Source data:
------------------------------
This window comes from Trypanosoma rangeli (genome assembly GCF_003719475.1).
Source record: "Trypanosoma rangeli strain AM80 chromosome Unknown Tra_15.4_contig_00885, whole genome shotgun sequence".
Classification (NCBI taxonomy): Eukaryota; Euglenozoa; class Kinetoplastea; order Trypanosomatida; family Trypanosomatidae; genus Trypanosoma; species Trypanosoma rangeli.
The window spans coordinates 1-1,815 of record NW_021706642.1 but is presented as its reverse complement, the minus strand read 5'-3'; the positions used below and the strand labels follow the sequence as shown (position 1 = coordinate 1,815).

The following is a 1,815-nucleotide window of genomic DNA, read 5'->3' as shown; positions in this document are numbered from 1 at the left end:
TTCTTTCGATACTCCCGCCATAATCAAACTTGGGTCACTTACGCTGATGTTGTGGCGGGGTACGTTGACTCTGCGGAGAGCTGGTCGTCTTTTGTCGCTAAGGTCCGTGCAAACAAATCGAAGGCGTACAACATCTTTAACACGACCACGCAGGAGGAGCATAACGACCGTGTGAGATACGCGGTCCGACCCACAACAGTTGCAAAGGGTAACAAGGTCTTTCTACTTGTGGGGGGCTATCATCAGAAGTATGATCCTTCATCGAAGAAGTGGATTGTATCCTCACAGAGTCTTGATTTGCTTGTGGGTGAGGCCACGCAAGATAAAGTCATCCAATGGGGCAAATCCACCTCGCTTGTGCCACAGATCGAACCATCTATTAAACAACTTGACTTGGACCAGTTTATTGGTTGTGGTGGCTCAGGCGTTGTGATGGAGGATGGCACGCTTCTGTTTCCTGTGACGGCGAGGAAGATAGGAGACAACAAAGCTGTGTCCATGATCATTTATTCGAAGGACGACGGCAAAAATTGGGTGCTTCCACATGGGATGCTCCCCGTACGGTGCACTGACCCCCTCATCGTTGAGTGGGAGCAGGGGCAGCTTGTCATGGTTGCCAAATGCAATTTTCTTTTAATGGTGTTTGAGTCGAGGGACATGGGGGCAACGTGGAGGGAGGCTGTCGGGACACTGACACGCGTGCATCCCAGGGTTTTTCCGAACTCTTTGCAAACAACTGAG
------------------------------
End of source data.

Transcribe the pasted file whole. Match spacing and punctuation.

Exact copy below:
This window comes from Trypanosoma rangeli (genome assembly GCF_003719475.1).
Source record: "Trypanosoma rangeli strain AM80 chromosome Unknown Tra_15.4_contig_00885, whole genome shotgun sequence".
Classification (NCBI taxonomy): Eukaryota; Euglenozoa; class Kinetoplastea; order Trypanosomatida; family Trypanosomatidae; genus Trypanosoma; species Trypanosoma rangeli.
The window spans coordinates 1-1,815 of record NW_021706642.1 but is presented as its reverse complement, the minus strand read 5'-3'; the positions used below and the strand labels follow the sequence as shown (position 1 = coordinate 1,815).

The following is a 1,815-nucleotide window of genomic DNA, read 5'->3' as shown; positions in this document are numbered from 1 at the left end:
TTCTTTCGATACTCCCGCCATAATCAAACTTGGGTCACTTACGCTGATGTTGTGGCGGGGTACGTTGACTCTGCGGAGAGCTGGTCGTCTTTTGTCGCTAAGGTCCGTGCAAACAAATCGAAGGCGTACAACATCTTTAACACGACCACGCAGGAGGAGCATAACGACCGTGTGAGATACGCGGTCCGACCCACAACAGTTGCAAAGGGTAACAAGGTCTTTCTACTTGTGGGGGGCTATCATCAGAAGTATGATCCTTCATCGAAGAAGTGGATTGTATCCTCACAGAGTCTTGATTTGCTTGTGGGTGAGGCCACGCAAGATAAAGTCATCCAATGGGGCAAATCCACCTCGCTTGTGCCACAGATCGAACCATCTATTAAACAACTTGACTTGGACCAGTTTATTGGTTGTGGTGGCTCAGGCGTTGTGATGGAGGATGGCACGCTTCTGTTTCCTGTGACGGCGAGGAAGATAGGAGACAACAAAGCTGTGTCCATGATCATTTATTCGAAGGACGACGGCAAAAATTGGGTGCTTCCACATGGGATGCTCCCCGTACGGTGCACTGACCCCCTCATCGTTGAGTGGGAGCAGGGGCAGCTTGTCATGGTTGCCAAATGCAATTTTCTTTTAATGGTGTTTGAGTCGAGGGACATGGGGGCAACGTGGAGGGAGGCTGTCGGGACACTGACACGCGTGCATCCCAGGGTTTTTCCGAACTCTTTGCAAACAACTGAG